LeBron apparently sensed change was near

Updated: March 22, 2005, 2:43 AM ET
Associated Press

CLEVELAND -- Paul Silas was hired to mentor the NBA's next superstar. While he succeeded with LeBron James, his failure with the rest of the team cost him his job.

March 21
Flip Saunders tops the Cleveland Cavaliers' list of potential successors to Paul Silas, league sources tell ESPN.com.

What remains to be seen is whether Cleveland is Saunders' top choice for his next job.

Since his firing in Minnesota after 51 games, Saunders has said he plans to sit out the rest of this season. The Cleveland native will undoubtedly be tempted by the opportunity to coach his hometown team and a star player straight out of high school -- just like he had in Minnesota with Kevin Garnett -- but chances are the lure of LeBron James won't be Saunders' only attractive offer.

It's believed that Saunders will also be a top candidate on Detroit's list if Larry Brown leaves the Pistons at season's end as many expect. With one championship already and a roster full of quality players in their primes, Detroit might be that rare East team with a greater upside than coaching a team that faces serious retooling around James.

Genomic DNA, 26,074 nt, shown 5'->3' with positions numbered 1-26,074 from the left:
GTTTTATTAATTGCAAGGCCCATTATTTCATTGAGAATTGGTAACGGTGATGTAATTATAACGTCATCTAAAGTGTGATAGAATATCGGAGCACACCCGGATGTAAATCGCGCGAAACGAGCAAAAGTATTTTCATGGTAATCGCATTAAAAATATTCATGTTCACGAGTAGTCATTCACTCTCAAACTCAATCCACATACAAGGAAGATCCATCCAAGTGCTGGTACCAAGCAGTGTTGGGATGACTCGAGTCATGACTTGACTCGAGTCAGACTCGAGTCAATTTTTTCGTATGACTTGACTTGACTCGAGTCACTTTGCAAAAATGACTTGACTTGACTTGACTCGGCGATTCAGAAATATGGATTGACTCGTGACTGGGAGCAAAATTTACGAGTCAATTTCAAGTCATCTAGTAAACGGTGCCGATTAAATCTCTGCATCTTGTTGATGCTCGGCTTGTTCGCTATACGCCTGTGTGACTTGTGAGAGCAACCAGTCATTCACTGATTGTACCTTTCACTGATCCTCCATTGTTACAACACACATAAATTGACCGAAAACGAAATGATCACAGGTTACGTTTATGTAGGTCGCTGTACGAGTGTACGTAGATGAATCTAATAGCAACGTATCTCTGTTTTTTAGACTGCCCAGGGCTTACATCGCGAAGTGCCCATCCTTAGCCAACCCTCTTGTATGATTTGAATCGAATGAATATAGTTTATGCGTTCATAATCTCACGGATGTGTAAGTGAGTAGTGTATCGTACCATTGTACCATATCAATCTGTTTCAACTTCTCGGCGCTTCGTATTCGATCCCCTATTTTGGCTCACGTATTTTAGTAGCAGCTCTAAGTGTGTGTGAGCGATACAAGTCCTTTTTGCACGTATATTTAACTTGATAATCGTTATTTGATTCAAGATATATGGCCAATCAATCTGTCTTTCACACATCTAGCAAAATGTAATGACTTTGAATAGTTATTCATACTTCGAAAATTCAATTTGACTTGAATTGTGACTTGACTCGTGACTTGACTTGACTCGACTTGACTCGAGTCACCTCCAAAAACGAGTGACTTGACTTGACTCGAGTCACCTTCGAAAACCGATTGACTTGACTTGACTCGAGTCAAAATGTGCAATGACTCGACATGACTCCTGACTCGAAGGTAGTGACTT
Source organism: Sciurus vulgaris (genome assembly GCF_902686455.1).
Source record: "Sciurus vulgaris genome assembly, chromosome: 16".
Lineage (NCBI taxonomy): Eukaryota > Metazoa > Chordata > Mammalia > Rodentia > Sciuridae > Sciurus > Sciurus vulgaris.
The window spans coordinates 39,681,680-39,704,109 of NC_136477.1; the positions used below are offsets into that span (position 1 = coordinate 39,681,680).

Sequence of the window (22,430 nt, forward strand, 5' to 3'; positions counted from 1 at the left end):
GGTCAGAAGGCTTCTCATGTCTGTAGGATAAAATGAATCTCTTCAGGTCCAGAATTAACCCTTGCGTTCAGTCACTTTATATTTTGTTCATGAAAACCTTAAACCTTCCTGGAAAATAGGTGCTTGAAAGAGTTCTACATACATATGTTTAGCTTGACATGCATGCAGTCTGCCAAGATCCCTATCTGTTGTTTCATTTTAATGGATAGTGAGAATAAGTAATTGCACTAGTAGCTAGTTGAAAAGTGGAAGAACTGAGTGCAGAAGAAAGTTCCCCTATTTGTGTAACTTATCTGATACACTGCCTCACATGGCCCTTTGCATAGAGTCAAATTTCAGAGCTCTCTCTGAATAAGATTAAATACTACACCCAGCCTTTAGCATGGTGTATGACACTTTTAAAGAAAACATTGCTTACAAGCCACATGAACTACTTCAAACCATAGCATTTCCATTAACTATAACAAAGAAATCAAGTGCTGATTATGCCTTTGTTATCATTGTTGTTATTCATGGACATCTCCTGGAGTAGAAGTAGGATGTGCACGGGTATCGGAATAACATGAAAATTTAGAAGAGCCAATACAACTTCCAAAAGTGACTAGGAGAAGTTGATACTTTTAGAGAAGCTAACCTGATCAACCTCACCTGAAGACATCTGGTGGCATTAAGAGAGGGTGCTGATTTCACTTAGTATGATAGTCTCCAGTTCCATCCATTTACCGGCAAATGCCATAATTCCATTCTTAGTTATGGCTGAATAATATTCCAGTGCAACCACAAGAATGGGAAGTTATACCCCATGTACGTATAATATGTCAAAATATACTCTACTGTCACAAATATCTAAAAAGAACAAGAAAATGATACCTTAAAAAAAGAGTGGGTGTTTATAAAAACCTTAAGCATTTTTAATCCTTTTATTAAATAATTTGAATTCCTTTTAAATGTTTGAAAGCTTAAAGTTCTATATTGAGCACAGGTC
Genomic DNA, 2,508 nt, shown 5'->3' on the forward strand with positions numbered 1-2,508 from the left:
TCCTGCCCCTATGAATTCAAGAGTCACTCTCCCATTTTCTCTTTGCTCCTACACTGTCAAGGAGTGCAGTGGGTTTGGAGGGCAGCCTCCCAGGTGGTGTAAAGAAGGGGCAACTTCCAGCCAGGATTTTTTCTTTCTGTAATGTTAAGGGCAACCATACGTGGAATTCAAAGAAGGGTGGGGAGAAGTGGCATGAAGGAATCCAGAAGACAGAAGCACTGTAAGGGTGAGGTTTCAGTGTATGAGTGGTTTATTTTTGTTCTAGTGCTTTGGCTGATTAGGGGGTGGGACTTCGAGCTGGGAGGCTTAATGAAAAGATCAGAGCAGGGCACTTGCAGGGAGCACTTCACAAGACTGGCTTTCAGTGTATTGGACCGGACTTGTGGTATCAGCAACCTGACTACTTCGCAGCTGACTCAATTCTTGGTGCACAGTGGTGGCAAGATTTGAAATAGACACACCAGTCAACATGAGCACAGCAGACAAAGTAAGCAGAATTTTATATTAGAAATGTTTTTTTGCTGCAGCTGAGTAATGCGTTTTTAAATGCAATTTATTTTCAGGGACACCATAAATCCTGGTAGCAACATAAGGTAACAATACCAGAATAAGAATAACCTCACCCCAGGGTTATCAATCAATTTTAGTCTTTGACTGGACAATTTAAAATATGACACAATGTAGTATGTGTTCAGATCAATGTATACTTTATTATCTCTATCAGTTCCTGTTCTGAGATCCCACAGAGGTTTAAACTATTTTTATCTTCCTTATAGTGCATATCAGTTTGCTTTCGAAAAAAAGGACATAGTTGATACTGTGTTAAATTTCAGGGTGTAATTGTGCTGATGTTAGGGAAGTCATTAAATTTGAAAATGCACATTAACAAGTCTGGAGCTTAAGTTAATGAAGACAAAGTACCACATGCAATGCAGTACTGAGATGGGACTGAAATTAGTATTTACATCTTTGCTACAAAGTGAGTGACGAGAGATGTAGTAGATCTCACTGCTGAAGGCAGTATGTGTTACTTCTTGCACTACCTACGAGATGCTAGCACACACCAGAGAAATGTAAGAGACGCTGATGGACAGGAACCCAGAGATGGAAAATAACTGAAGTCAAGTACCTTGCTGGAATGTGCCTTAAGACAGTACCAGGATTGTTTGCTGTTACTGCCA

Attempts to reach Saunders on Monday were unsuccessful, but league sources indicate that he'll almost certainly stick to his plan to wait until the offseason before deciding where to coach next. It's expected that Saunders will attract interest from any team that has a vacancy and there are already several teams employing interim coaches besides Saunders' old team in Minnesota.

Minnesota and Cleveland are joined by Portland, New York, Orlando and the Los Angeles Lakers in the search for a new long-term coach. Saunders, it should be noted, has been pursued hard by the Blazers before.

It's also inevitable that Phil Jackson's name will surface as a Cavaliers candidate, given the ongoing comparisons between James and Michael Jordan -- and thus the opportunity for Jackson to coach the latest Next Jordan. Yet it's believed that Jackson would have a greater interest in returning to the Lakers or coaching the Knicks after playing for them and working so closely with mentor Red Holzman.

Marc Stein is the senior NBA writer for ESPN.com. To e-mail him, click here. Also, click here to send a question for possible use on ESPNEWS.